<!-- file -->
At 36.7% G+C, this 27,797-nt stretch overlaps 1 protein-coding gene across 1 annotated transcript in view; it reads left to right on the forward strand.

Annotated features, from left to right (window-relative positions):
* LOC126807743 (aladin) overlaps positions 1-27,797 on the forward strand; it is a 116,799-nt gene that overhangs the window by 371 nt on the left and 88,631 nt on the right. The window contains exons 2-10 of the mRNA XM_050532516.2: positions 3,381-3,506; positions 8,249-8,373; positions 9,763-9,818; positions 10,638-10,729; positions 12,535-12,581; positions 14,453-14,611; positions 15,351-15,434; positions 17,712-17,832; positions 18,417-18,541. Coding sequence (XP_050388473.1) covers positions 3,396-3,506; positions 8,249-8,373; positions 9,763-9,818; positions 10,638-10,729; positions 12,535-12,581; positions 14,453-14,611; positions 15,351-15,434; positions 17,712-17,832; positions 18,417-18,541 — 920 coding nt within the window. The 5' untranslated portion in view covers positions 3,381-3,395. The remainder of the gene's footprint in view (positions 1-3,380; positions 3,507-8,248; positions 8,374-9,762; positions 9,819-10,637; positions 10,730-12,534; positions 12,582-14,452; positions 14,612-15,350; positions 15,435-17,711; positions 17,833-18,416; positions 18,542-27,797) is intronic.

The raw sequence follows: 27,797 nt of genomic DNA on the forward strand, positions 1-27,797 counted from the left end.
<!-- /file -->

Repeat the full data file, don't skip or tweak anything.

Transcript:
At 36.7% G+C, this 27,797-nt stretch overlaps 1 protein-coding gene across 1 annotated transcript in view; it reads left to right on the forward strand.

Annotated features, from left to right (window-relative positions):
* LOC126807743 (aladin) overlaps positions 1-27,797 on the forward strand; it is a 116,799-nt gene that overhangs the window by 371 nt on the left and 88,631 nt on the right. The window contains exons 2-10 of the mRNA XM_050532516.2: positions 3,381-3,506; positions 8,249-8,373; positions 9,763-9,818; positions 10,638-10,729; positions 12,535-12,581; positions 14,453-14,611; positions 15,351-15,434; positions 17,712-17,832; positions 18,417-18,541. Coding sequence (XP_050388473.1) covers positions 3,396-3,506; positions 8,249-8,373; positions 9,763-9,818; positions 10,638-10,729; positions 12,535-12,581; positions 14,453-14,611; positions 15,351-15,434; positions 17,712-17,832; positions 18,417-18,541 — 920 coding nt within the window. The 5' untranslated portion in view covers positions 3,381-3,395. The remainder of the gene's footprint in view (positions 1-3,380; positions 3,507-8,248; positions 8,374-9,762; positions 9,819-10,637; positions 10,730-12,534; positions 12,582-14,452; positions 14,612-15,350; positions 15,435-17,711; positions 17,833-18,416; positions 18,542-27,797) is intronic.

The raw sequence follows: 27,797 nt of genomic DNA on the forward strand, positions 1-27,797 counted from the left end.